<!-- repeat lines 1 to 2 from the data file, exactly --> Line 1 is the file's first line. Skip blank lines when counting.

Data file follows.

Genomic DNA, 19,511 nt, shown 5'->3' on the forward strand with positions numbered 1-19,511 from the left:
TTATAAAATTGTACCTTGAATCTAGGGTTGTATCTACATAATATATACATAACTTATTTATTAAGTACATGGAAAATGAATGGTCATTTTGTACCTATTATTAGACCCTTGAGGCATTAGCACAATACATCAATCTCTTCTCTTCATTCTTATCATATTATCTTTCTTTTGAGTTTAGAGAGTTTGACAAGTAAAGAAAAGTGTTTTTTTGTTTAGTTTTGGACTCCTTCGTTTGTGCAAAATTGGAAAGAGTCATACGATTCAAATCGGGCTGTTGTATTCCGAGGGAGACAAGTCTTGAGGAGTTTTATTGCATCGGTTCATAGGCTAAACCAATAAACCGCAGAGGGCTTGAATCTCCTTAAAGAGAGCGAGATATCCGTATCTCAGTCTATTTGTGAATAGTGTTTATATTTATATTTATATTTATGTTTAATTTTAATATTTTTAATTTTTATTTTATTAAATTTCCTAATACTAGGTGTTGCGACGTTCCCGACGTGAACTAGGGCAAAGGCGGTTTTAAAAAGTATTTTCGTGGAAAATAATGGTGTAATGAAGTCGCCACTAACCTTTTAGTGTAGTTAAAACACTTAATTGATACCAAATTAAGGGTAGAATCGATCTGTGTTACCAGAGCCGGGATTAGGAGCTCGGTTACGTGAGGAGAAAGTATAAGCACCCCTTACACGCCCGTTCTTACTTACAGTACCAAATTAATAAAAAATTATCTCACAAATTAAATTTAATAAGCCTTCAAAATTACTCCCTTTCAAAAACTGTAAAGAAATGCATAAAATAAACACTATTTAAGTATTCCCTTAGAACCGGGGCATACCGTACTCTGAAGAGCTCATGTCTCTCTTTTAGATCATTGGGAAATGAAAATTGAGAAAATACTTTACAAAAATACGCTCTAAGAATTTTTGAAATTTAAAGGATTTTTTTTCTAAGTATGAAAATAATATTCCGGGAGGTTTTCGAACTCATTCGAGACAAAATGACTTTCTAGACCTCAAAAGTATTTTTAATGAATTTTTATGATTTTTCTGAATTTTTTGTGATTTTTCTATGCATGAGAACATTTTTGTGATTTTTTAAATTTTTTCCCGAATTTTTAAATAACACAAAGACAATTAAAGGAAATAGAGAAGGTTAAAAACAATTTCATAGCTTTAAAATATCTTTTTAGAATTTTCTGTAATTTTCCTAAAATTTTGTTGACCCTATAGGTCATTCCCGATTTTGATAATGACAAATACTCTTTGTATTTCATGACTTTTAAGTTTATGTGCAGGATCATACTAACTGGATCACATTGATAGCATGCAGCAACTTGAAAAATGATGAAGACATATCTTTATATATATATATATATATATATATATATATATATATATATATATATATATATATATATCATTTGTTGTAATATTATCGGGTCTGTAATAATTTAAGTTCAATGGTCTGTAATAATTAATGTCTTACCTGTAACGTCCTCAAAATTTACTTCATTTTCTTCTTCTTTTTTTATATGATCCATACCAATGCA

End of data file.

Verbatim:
Genomic DNA, 19,511 nt, shown 5'->3' on the forward strand with positions numbered 1-19,511 from the left:
TTATAAAATTGTACCTTGAATCTAGGGTTGTATCTACATAATATATACATAACTTATTTATTAAGTACATGGAAAATGAATGGTCATTTTGTACCTATTATTAGACCCTTGAGGCATTAGCACAATACATCAATCTCTTCTCTTCATTCTTATCATATTATCTTTCTTTTGAGTTTAGAGAGTTTGACAAGTAAAGAAAAGTGTTTTTTTGTTTAGTTTTGGACTCCTTCGTTTGTGCAAAATTGGAAAGAGTCATACGATTCAAATCGGGCTGTTGTATTCCGAGGGAGACAAGTCTTGAGGAGTTTTATTGCATCGGTTCATAGGCTAAACCAATAAACCGCAGAGGGCTTGAATCTCCTTAAAGAGAGCGAGATATCCGTATCTCAGTCTATTTGTGAATAGTGTTTATATTTATATTTATATTTATGTTTAATTTTAATATTTTTAATTTTTATTTTATTAAATTTCCTAATACTAGGTGTTGCGACGTTCCCGACGTGAACTAGGGCAAAGGCGGTTTTAAAAAGTATTTTCGTGGAAAATAATGGTGTAATGAAGTCGCCACTAACCTTTTAGTGTAGTTAAAACACTTAATTGATACCAAATTAAGGGTAGAATCGATCTGTGTTACCAGAGCCGGGATTAGGAGCTCGGTTACGTGAGGAGAAAGTATAAGCACCCCTTACACGCCCGTTCTTACTTACAGTACCAAATTAATAAAAAATTATCTCACAAATTAAATTTAATAAGCCTTCAAAATTACTCCCTTTCAAAAACTGTAAAGAAATGCATAAAATAAACACTATTTAAGTATTCCCTTAGAACCGGGGCATACCGTACTCTGAAGAGCTCATGTCTCTCTTTTAGATCATTGGGAAATGAAAATTGAGAAAATACTTTACAAAAATACGCTCTAAGAATTTTTGAAATTTAAAGGATTTTTTTTCTAAGTATGAAAATAATATTCCGGGAGGTTTTCGAACTCATTCGAGACAAAATGACTTTCTAGACCTCAAAAGTATTTTTAATGAATTTTTATGATTTTTCTGAATTTTTTGTGATTTTTCTATGCATGAGAACATTTTTGTGATTTTTTAAATTTTTTCCCGAATTTTTAAATAACACAAAGACAATTAAAGGAAATAGAGAAGGTTAAAAACAATTTCATAGCTTTAAAATATCTTTTTAGAATTTTCTGTAATTTTCCTAAAATTTTGTTGACCCTATAGGTCATTCCCGATTTTGATAATGACAAATACTCTTTGTATTTCATGACTTTTAAGTTTATGTGCAGGATCATACTAACTGGATCACATTGATAGCATGCAGCAACTTGAAAAATGATGAAGACATATCTTTATATATATATATATATATATATATATATATATATATATATATATATATATATATATATCATTTGTTGTAATATTATCGGGTCTGTAATAATTTAAGTTCAATGGTCTGTAATAATTAATGTCTTACCTGTAACGTCCTCAAAATTTACTTCATTTTCTTCTTCTTTTTTTATATGATCCATACCAATGCA